We have already discussed the lease and the suggested modification (3), so let's focus on items (1) and (2).
Item (1) is a motion for authority to obtain post-petition financing.
The debtors (Hi-Five, One South and Wild Game Ng) seek financing in the amount of $179,980.50. This financing would "enable Wild Game Ng to pay the premiums required for its general liability insurance." Is it incorrect to assume that Wild Game Ng has not been paying its required premiums? Did the general liability insurance for the Siena lapse?
This "Premium Financing" arranged by IPFS Corporation of California "is an agreement for insurance premium financing. Notwithstanding the inadvertent references to 'working line of credit' and 'credit line' in the Financing Motion, the Premium Financing Agreement does not provide a working capital line of credit for the Debtors." That may be the case, but it appears there's more to this $180k loan than meets the eye. (We are told this has been approved within the past day or two.)
Let's pull another paragraph for review to underscore this sentiment:
"The Premium Financing Lender's liens and security interests shall be senior to the rights of the estates in this or any subsequent proceeding under the Bankruptcy Code and to the rights of any other person or entity claiming a security interest in the Collateral, except, with respect to any loss payments which reduce the unearned premiums, the rights of mortgagees or other loss payees, including RE Reno to the extent it has a valid, perfected, and enforceable lien against the assets of One South and/or Wild Game."
WOW. By the way, the bolded, underlined text above was not added for emphasis. It was emphasized as such in the filing. What we think this paragraph says is that IPFS will get paid its $180k before RE Reno investors get their cash. Furthermore, it's the third time the document calls into question RE Reno's "purported" status as a secured creditor "to the extent it has a valid, perfected, and enforceable lien against the assets of One South and/or Wild Game."
Let's start with #4 and work our way up to #1.
Number 4 on the list is Onsite Consulting, who's fees would be capped at $60,000 per month. That's $720,000 per year. Onsite Consulting provides hospitality management and consulting for restaurants, casinos and hotels. On its face, Onsite sounds like a perfect fit. However, another glance would lead one to believe this is nothing more than putting lipstick on a pig (yes, the Siena is the pig). Onsite may be able to smear some lipstick on the Siena, but it's still the Siena.
Number 3 on the list is Elever Professional, clocking in at $10,000 per month. Elever does executive recruiting, interim placement and performance consulting. This makes no sense and unless we are missing something here, Judge Newsome should consider denying this request.
Number 2 on the list is KMC, Inc. at $8,000 per month. There are two KMC's on the internet - one does information management. The other manufactures fluid film bearings. Regardless, $8k is a boatload of cash to pay KMC.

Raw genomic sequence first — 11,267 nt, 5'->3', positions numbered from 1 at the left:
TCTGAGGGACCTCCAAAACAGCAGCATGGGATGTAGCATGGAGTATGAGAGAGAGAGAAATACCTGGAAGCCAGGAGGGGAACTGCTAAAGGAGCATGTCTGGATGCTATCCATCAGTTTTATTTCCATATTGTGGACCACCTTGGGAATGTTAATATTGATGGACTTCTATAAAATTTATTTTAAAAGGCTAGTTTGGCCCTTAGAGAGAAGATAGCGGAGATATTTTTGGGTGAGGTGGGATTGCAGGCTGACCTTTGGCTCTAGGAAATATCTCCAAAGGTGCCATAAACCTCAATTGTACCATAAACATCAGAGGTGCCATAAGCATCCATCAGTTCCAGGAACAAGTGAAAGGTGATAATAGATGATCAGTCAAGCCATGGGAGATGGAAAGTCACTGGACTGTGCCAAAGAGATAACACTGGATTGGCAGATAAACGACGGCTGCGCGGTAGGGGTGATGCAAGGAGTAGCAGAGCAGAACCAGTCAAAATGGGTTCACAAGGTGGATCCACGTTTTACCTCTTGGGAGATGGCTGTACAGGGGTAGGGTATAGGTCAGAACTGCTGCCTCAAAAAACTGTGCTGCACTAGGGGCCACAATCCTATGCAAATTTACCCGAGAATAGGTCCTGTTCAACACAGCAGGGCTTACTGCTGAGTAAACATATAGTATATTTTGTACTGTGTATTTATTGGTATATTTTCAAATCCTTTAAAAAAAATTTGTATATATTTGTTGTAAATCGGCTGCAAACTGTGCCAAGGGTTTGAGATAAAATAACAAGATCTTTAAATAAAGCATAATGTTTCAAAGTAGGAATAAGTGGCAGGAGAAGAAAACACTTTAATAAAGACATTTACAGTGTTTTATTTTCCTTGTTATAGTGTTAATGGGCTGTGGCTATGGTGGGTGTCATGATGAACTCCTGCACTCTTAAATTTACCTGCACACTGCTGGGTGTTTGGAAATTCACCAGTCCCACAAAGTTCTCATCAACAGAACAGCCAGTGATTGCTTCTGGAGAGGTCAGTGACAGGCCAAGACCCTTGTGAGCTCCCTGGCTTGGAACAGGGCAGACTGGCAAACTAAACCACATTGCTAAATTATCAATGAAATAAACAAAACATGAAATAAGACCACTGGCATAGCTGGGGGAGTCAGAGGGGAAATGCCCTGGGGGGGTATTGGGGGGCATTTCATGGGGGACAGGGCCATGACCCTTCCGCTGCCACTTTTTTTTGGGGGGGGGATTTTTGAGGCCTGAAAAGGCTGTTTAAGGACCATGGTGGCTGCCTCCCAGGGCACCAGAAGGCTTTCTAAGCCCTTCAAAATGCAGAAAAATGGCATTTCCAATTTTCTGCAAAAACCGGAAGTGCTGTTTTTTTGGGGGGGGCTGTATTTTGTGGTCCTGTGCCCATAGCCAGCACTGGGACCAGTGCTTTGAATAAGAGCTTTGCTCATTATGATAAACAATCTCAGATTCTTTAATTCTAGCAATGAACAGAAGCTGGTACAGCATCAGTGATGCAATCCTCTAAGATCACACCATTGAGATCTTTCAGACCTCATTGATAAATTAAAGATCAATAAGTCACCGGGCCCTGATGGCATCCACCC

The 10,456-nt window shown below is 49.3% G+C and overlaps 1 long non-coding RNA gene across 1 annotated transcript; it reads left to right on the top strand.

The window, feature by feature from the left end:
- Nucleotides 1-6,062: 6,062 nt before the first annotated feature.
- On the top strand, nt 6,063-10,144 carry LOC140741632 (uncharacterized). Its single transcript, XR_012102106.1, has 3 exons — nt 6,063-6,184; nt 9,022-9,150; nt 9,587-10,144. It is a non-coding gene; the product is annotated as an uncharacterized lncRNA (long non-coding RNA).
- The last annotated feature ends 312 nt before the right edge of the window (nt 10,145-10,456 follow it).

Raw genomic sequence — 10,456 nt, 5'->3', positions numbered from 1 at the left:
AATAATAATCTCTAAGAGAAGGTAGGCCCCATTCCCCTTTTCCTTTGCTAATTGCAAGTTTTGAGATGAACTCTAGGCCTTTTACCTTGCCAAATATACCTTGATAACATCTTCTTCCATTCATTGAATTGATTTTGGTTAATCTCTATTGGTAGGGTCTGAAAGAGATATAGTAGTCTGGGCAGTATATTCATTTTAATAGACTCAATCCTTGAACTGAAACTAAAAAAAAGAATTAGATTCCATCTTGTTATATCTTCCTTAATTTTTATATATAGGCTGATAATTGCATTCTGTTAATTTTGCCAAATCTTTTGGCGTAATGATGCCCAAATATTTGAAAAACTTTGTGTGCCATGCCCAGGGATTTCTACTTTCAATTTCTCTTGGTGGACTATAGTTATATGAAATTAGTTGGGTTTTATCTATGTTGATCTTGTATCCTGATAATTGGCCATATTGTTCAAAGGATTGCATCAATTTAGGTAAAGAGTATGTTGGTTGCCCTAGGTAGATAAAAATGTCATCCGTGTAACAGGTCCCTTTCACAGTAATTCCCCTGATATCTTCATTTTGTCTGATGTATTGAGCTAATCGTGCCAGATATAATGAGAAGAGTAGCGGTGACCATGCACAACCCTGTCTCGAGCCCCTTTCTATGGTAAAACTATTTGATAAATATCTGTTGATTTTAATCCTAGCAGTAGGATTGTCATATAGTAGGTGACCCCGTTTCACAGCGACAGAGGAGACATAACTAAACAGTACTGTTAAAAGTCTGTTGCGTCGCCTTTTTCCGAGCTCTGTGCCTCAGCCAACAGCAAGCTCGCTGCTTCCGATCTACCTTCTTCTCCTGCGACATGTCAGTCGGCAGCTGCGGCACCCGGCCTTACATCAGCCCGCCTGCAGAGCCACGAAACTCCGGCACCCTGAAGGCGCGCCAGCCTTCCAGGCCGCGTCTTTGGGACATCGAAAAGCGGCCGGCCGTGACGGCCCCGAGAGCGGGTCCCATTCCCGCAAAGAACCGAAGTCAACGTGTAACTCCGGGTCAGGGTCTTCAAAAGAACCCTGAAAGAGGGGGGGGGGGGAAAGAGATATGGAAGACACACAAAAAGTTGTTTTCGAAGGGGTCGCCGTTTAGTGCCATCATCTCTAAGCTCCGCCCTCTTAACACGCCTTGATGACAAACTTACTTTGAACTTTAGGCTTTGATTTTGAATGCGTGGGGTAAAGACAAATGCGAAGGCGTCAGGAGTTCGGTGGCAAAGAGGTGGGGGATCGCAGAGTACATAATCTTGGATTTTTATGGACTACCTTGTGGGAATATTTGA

This brings us to Numero Uno on the list and our favorite inclusion. Number one, at $4,000 per month "is a California virtual law firm that offers a variety of legal services at cost-effective flat rates. Our virtual law offices and user-friendly website ensure efficiency in the services we render at reduced expense to our clients.
We are not a simple document preparation service, but California licensed attorneys dedicated to providing superior legal services at fair rates."
The Siena, as far as we know, is located in the state of Nevada. This virtual law firm is located in California. Prior to founding the firm, one of the firm's partners "served as General Counsel to one of the largest private commercial lenders in California, where he engaged in real estate and corporate transactions, advised on employment and regulatory matters, and coordinated litigation and bankruptcy matters throughout the country."
How amazingly self-serving is it of Barney's Hi-Five & Wild Game Ng to include his daughter and son-in-law's firm, the Kelly Law Group, LLP on the Ordinary Course Professionals list?
All-in for these four groups? $984,000 per year.
Our last two points have to do with this document is in regard to Part IV, The Lease Motion.
First, it appears Konami Gaming has objected to the Lease Motion. According to Kong, the Arent Fox attorney proposed to represent Barney's companies in this BK and restructuring process, "The Debtors are still evaluating the objection but submit that Konami Gaming, Inc.'s objections may be addressed, at least in part, by the Stipulation." Looks like Konami isn't putting up with Barney's BS. We'll continue monitoring Konami's involvement.
Secondly, Kong writes, "The Debtors do not believe the above clarifications are controversial."
When people who trusted Barney have lost everything, everything is controversial.